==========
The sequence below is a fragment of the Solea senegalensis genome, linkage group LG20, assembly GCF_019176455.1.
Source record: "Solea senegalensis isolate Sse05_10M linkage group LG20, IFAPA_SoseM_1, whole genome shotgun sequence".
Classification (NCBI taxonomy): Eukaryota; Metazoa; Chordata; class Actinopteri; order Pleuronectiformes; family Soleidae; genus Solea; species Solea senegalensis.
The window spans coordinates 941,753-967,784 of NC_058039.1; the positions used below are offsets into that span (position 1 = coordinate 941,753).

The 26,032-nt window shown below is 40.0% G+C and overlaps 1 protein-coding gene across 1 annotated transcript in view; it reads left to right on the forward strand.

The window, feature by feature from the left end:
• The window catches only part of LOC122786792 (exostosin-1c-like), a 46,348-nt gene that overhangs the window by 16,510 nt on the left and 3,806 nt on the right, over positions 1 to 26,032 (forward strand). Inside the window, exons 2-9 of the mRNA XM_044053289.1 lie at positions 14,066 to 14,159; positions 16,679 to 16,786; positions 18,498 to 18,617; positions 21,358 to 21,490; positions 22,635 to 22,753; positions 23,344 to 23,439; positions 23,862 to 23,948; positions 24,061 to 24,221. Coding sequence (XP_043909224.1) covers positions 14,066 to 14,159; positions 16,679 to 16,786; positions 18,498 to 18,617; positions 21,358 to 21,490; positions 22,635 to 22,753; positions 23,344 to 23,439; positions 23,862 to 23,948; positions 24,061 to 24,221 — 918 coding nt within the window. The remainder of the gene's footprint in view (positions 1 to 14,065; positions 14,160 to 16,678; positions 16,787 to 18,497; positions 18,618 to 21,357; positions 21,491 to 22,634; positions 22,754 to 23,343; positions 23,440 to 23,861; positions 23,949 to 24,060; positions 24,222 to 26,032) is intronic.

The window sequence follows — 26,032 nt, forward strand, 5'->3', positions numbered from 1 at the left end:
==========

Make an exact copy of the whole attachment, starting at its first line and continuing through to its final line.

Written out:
The sequence below is a fragment of the Solea senegalensis genome, linkage group LG20, assembly GCF_019176455.1.
Source record: "Solea senegalensis isolate Sse05_10M linkage group LG20, IFAPA_SoseM_1, whole genome shotgun sequence".
Classification (NCBI taxonomy): Eukaryota; Metazoa; Chordata; class Actinopteri; order Pleuronectiformes; family Soleidae; genus Solea; species Solea senegalensis.
The window spans coordinates 941,753-967,784 of NC_058039.1; the positions used below are offsets into that span (position 1 = coordinate 941,753).

The 26,032-nt window shown below is 40.0% G+C and overlaps 1 protein-coding gene across 1 annotated transcript in view; it reads left to right on the forward strand.

The window, feature by feature from the left end:
• The window catches only part of LOC122786792 (exostosin-1c-like), a 46,348-nt gene that overhangs the window by 16,510 nt on the left and 3,806 nt on the right, over positions 1 to 26,032 (forward strand). Inside the window, exons 2-9 of the mRNA XM_044053289.1 lie at positions 14,066 to 14,159; positions 16,679 to 16,786; positions 18,498 to 18,617; positions 21,358 to 21,490; positions 22,635 to 22,753; positions 23,344 to 23,439; positions 23,862 to 23,948; positions 24,061 to 24,221. Coding sequence (XP_043909224.1) covers positions 14,066 to 14,159; positions 16,679 to 16,786; positions 18,498 to 18,617; positions 21,358 to 21,490; positions 22,635 to 22,753; positions 23,344 to 23,439; positions 23,862 to 23,948; positions 24,061 to 24,221 — 918 coding nt within the window. The remainder of the gene's footprint in view (positions 1 to 14,065; positions 14,160 to 16,678; positions 16,787 to 18,497; positions 18,618 to 21,357; positions 21,491 to 22,634; positions 22,754 to 23,343; positions 23,440 to 23,861; positions 23,949 to 24,060; positions 24,222 to 26,032) is intronic.

The window sequence follows — 26,032 nt, forward strand, 5'->3', positions numbered from 1 at the left end: